An unpleasant experience I had many years ago on an airplane initially left me angry. But it has since come to shape my thoughts on race and how increased diversity in the medical profession could influence the way white Americans view black men like me.

When I was 20, I boarded a flight from St. Louis to Houston for a trip home from college. The temperature was cool, so like a typical student I was wearing sweatpants and a hoodie. Shortly after finding my seat, a middle-aged white woman sat next to me.

We exchanged pleasantries, as strangers on a plane often do. But then, over the course of the two-hour flight, this woman began to belittle me. She criticized the way I was dressed and told me that I didn’t speak well. What stuck with me the most was when she said, “Nobody will ever take you seriously. You’ll never be successful.”


I remember asking myself: Is this what people think when they see someone who looks like me?

I’ve often reflected on that unusual encounter, wondering what would prompt someone to act that way. Clearly my seatmate saw a young black man in a hoodie as a hopeless failure, not as a person who would become a doctor in a few years.

I suspect that she had had limited interactions with black men over the course of her life. Since then, I have come to believe that if more people got to know successful black professionals, outlooks would change.

Bias and racism begin to develop in children as early as age 5. As they become aware of race, they make associations based on how people look. Negative parental attitudes can make children wary and judgmental of people who look different from them; the lack of positive minority imagery in the media only adds to the problem.

Misperceptions of black men persist among individuals who have little real-world contact with them. I’m willing to bet that when many Americans close their eyes and imagine a black man, what comes to mind may not be the most positive picture. But it should be. The truth of the matter is that most black men are people with normal jobs and lives like everyone else. Yet that’s difficult for people to appreciate if they don’t see them regularly.

Being cared for by a black male doctor can help change this narrative. I see this almost every day at work. When children watch their mom or dad speak with me, they see that their parent respects me. The doctor-patient relationship also builds a special trust. I still vividly remember encounters with my own childhood physician, Dr. Nina Miller, a white woman I revere to this day.

Unfortunately, the chances of seeing a black male doctor in the U.S. are slim. Black men have historically been underrepresented in the medical profession, comprising only about 2 percent of U.S. physicians. And the number of black male applicants to medical school has not been growing. According to a report from the Association of American Medical Colleges, the number of black male applicants to medical schools was actually lower in 2014 than it was in 1978.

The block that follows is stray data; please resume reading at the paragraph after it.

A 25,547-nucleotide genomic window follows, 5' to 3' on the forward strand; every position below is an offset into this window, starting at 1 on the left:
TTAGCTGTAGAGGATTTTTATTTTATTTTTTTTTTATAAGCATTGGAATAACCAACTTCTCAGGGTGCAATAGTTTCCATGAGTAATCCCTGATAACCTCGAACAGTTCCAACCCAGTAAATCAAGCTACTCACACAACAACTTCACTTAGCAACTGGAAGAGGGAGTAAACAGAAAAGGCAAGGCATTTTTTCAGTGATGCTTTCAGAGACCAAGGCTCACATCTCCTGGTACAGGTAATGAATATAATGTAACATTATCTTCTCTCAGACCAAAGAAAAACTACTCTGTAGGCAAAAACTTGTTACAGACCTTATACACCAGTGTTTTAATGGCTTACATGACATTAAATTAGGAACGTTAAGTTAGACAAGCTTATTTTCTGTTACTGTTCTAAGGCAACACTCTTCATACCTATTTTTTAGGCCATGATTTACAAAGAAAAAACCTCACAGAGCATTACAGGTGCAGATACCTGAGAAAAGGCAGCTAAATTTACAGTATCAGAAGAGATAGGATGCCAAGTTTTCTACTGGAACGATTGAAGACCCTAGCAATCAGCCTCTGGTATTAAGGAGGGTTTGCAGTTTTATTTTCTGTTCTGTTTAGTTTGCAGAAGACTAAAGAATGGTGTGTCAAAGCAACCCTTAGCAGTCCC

This discouraging trend may have consequences for the health of the black community. A study published last year by the National Bureau of Economic Research found that black men, who have the lowest life expectancy of any ethnic group, are more likely to follow preventive health recommendations when they are seen by black doctors.

To reverse the trend of declining black men in medicine, we need to convince more black boys to pursue careers in the field. Several years ago, I launched “Black Men in White Coats” to inspire more of these individuals to consider medicine as an occupation. It is a series of videos featuring black physicians from my medical school, UT Southwestern, and others who shared stories and perspectives on how race has influenced their careers. We hope these testimonials will show young people that with hard work and dedication they can overcome obstacles and become the positive role models our society needs.

I wish every child had the opportunity to be cared for by a black male doctor. They would come to trust and respect this person and, early in life, develop a personal and positive relationship with a black man. Maybe then more people would understand that individuals who look like me, no matter what they’re wearing, are likely to be sincere, intelligent, and loving.

Dale Okorodudu, M.D., is a pulmonary and critical care physician and an assistant professor of medicine at UT Southwestern Medical Center in Dallas. He is the founder of DiverseMedicine Inc. and the author of How to Raise a Doctor: Wisdom from Parents Who Did It” (Clovercroft Publishing, 2018).